Sri Lanka earns Rs232bn from vehicle taxes in 2015

ECONOMYNEXT – Sri Lanka has earned 232 billion rupees from vehicle taxes in 2015, Finance Minister Ravi Karunanayake said similar revenues are expected in 2016 despite an expected fall in imports.

Though vehicle imports may fall, he said tax revenues will be sustained because vehicles imported by the government will now have to pay tax from 2016.

Sri Lanka’s tax revenues are low partly because of such anomalies, but also because state enterprises control large parts of the economy but pay little income tax and many make losses, requiring taxes collected from the people to be put in them to keep them afloat.

Many large private enterprises have also been given tax holidays by the state. The customs department had collected 783 billion rupees in 2015, Minister Karunanayake said.

The target for 2016 was 953 billion rupees. In 2015 Sri Lanka expected to collect 1,337 billion rupees of tax revenues.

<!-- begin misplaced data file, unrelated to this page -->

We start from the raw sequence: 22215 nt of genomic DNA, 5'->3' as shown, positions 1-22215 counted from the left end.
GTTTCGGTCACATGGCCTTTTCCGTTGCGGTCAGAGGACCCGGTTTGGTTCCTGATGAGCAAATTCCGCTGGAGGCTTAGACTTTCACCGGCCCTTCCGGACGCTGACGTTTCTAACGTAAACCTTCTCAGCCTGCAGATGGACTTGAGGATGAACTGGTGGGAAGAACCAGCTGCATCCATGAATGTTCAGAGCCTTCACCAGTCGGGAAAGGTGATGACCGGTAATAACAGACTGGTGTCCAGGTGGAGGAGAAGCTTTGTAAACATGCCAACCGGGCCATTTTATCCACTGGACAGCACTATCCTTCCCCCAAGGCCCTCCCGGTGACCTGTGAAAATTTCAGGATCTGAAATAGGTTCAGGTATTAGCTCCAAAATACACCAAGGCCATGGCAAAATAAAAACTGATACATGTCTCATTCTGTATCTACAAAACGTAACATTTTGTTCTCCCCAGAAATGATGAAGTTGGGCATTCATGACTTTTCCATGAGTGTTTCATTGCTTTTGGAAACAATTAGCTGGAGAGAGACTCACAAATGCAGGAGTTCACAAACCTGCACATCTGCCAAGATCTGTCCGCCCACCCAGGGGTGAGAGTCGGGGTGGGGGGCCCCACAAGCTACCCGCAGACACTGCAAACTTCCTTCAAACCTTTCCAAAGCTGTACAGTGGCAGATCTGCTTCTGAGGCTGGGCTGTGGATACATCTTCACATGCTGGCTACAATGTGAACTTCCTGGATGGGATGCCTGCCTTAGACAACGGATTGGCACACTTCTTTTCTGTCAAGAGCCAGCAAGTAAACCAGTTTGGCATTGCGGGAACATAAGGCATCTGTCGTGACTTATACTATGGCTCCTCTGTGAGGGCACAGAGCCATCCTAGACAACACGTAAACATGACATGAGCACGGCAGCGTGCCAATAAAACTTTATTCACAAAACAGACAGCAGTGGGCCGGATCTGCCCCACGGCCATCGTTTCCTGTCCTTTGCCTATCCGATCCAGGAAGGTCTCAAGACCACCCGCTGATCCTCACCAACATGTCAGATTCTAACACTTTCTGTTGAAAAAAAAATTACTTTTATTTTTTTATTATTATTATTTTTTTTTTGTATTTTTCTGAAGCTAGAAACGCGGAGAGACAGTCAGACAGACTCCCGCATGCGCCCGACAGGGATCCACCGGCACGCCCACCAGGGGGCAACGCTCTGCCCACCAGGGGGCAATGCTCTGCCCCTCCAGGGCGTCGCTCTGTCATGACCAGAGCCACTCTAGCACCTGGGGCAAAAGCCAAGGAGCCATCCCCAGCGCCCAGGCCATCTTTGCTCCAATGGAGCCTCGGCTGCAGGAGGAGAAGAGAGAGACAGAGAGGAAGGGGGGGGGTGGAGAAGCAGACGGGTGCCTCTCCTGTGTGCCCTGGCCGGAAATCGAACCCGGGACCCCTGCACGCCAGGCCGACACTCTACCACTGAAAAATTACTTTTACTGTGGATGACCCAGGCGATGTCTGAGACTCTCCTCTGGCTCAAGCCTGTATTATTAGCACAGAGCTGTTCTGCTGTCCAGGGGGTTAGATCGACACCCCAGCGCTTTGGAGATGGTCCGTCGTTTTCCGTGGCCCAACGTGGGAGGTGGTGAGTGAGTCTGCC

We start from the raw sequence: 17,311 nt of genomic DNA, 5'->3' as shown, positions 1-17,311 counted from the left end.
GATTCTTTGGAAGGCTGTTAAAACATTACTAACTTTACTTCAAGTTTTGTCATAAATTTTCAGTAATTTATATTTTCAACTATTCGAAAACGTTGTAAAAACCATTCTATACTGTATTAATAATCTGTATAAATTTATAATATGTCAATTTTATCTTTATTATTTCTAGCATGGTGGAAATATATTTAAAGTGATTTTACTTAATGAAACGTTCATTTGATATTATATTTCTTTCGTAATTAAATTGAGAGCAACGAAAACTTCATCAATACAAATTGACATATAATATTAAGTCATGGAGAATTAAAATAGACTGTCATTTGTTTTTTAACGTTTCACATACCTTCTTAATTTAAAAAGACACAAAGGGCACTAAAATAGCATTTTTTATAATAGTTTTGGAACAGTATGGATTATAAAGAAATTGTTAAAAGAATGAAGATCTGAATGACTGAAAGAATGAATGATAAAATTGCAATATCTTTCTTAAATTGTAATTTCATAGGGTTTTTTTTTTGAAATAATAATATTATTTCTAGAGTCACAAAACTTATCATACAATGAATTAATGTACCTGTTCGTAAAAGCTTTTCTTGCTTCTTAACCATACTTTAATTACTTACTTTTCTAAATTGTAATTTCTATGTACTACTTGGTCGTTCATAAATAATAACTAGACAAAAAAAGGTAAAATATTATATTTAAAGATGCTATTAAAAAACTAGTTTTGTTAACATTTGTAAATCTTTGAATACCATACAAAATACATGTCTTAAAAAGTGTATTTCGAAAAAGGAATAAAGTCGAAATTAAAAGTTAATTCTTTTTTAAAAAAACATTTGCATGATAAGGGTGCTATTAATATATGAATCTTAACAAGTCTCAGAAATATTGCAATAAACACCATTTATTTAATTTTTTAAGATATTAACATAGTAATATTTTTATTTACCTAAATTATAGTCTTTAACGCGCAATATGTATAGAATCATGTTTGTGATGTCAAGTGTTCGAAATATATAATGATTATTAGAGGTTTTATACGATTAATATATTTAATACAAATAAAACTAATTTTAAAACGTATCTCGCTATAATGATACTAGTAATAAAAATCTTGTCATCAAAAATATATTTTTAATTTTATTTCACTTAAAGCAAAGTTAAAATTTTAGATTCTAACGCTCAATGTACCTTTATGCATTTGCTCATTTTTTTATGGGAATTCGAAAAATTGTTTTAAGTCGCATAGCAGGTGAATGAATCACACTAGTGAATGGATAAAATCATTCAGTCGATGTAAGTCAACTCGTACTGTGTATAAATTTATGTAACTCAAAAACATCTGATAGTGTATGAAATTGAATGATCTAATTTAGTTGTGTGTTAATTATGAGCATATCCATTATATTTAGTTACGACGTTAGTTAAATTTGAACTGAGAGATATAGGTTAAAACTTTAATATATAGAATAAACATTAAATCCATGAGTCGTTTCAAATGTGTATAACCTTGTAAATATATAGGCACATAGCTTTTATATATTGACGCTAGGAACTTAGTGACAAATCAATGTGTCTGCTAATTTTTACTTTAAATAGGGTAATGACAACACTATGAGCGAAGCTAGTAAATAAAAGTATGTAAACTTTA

In East Asian nations with high revenue to gross domestic product ratios like Malaysia and Vietnam, state enterprises and energy firms in particular, are key sources of revenue.

Up to November Sri Lanka has spent imported 1,294 billion US dollars (about 180 billion rupees at an exchange rate of 140 to the US dollar) on vehicle imports, up from 785 million dollars last year.

Car imports rose as the central bank intervened in credit markets cutting policy rates as loans picked up. Money printed to keep interest rates low and finance a rising budget deficit also put pressure on the rupee making it crash from 131 to 144 to the US dollar.

When money is printed whatever the inflows of dollars come, the excess demand from the newly created money ensures that outflows keep just ahead of it. In order to mop up the excess money foreign reserves have to be spent. If the money is not mopped up, the rupee falls. (Colombo/02/01/2016 – Headline Corrected)





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